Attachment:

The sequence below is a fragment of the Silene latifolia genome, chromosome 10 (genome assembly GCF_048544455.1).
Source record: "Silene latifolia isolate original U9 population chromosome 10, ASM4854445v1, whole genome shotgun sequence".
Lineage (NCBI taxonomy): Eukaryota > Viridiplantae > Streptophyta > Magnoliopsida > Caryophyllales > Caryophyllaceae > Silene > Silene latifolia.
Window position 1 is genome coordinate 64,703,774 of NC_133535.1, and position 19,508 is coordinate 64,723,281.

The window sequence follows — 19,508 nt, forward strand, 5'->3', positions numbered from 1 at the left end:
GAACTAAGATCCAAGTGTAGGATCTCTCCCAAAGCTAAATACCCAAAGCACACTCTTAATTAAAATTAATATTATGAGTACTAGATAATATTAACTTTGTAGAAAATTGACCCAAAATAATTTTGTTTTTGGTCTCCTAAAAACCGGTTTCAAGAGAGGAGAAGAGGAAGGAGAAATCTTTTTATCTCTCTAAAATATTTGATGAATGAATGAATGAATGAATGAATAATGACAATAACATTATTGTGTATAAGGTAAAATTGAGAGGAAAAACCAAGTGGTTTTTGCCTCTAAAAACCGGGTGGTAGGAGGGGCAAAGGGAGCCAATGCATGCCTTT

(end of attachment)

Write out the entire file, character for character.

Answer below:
The sequence below is a fragment of the Silene latifolia genome, chromosome 10 (genome assembly GCF_048544455.1).
Source record: "Silene latifolia isolate original U9 population chromosome 10, ASM4854445v1, whole genome shotgun sequence".
Lineage (NCBI taxonomy): Eukaryota > Viridiplantae > Streptophyta > Magnoliopsida > Caryophyllales > Caryophyllaceae > Silene > Silene latifolia.
Window position 1 is genome coordinate 64,703,774 of NC_133535.1, and position 19,508 is coordinate 64,723,281.

The window sequence follows — 19,508 nt, forward strand, 5'->3', positions numbered from 1 at the left end:
GAACTAAGATCCAAGTGTAGGATCTCTCCCAAAGCTAAATACCCAAAGCACACTCTTAATTAAAATTAATATTATGAGTACTAGATAATATTAACTTTGTAGAAAATTGACCCAAAATAATTTTGTTTTTGGTCTCCTAAAAACCGGTTTCAAGAGAGGAGAAGAGGAAGGAGAAATCTTTTTATCTCTCTAAAATATTTGATGAATGAATGAATGAATGAATGAATAATGACAATAACATTATTGTGTATAAGGTAAAATTGAGAGGAAAAACCAAGTGGTTTTTGCCTCTAAAAACCGGGTGGTAGGAGGGGCAAAGGGAGCCAATGCATGCCTTT